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Goodbye "keratin". Some hair straightening products will be banned in the U.S., but the rest aren't too safe either

Goodbye "keratin". Some hair straightening products will be banned in the U.S., but the rest aren't too safe either
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It is expected that at the end of April, the US Food and Drug Administration (FDA) will ban the use of formaldehyde in currently popular hair straightening products, however, experts say this is "not enough".

Formaldehyde (formalin or methylene glycol in liquid forms) is a known human carcinogen, which is associated with various types of cancer (such as leukemia or nasopharyngeal cancer) with prolonged use or use in large quantities. The substance can also cause respiratory problems - including the onset and exacerbation of asthma in adults and children. It is also believed that formaldehyde potentially increases the risks of fertility issues and miscarriages.

As an active ingredient, formaldehyde is already prohibited in Brazil, Canada, and the EU - but it is still widely used in hair straightening products in the US. Currently, according to the New York Department of Health, there are more than 150 products on the market containing formaldehyde. At the same time, experts believe that the expected FDA ban is not enough to make such products safe, as reported by Live Science.

How does formaldehyde manifest in hair straightening products?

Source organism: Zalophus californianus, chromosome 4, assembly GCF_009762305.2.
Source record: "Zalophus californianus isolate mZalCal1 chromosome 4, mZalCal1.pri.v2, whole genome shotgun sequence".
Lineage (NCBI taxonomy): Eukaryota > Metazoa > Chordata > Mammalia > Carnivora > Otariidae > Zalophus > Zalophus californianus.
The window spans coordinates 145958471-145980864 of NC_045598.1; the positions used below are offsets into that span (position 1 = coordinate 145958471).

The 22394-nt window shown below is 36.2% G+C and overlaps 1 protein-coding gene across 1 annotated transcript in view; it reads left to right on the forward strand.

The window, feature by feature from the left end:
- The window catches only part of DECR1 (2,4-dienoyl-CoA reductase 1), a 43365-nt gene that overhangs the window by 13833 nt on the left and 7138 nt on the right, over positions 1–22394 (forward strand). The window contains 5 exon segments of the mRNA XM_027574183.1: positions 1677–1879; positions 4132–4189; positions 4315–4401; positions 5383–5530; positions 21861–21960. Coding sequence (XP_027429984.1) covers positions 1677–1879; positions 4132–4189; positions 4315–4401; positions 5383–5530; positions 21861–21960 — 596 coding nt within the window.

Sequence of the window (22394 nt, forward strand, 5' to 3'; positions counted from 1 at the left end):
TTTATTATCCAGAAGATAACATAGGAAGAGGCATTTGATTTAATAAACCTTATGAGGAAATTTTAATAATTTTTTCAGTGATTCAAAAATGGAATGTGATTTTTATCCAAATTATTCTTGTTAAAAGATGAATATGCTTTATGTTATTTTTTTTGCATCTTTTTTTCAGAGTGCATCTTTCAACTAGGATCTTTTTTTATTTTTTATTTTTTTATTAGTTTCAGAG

During procedures, specialized products are heated, and the substance is released into the air as a vapor - both clients and the master can experience skin irritation, burning eyes, or coughing. These are short-term symptoms - long-term effects were mentioned above.

At the FDA, customers are advised to ask masters about the composition of hair straightening products or check the labels themselves for mention of formaldehyde or its alternative names. However, since formaldehyde is formed in the process - it may not be mentioned in the ingredients list. Pay attention to names such as: timonacic acid, dimethoxymethane, decamethyl-cyclopentasiloxane (they release formaldehyde when heated and may also be banned in the US in the future).

Not just formaldehyde

Glyoxylic acid is often positioned as a safer alternative to formaldehyde - but in some unofficial reports, it has also been linked to kidney damage. At the same time, the substance is actively used in the production of flavorings, perfumes, and pharmaceuticals.

"There may be chemical substances for which we actually do not have enough health information [in certain contexts], and people apply them to their heads," says Tracy Woodruff, director of the Program on Reproductive Health and the Environment at the University of California, San Francisco.

Some hair straightening products, which usually do not contain formaldehyde, have nevertheless been associated with cancer, such as uterine and ovarian cancer, says Jasmine MacDonald, associate professor of epidemiology at Columbia University. Separate studies have shown that these products may contain heavy metals, as well as phthalates and parabens, which can sometimes disrupt human hormone function.

In fact, the ban is primarily aimed at protecting the masters themselves, who are more exposed to prolonged formaldehyde exposure than others. The FDA's decision may also set a precedent for the elimination of other chemicals of concern - for example, those used in chemical hair perms.

"A person does not necessarily need to be informed, for example, that formaldehyde is a carcinogen. A safe default choice should be created for them," MacDonald said.

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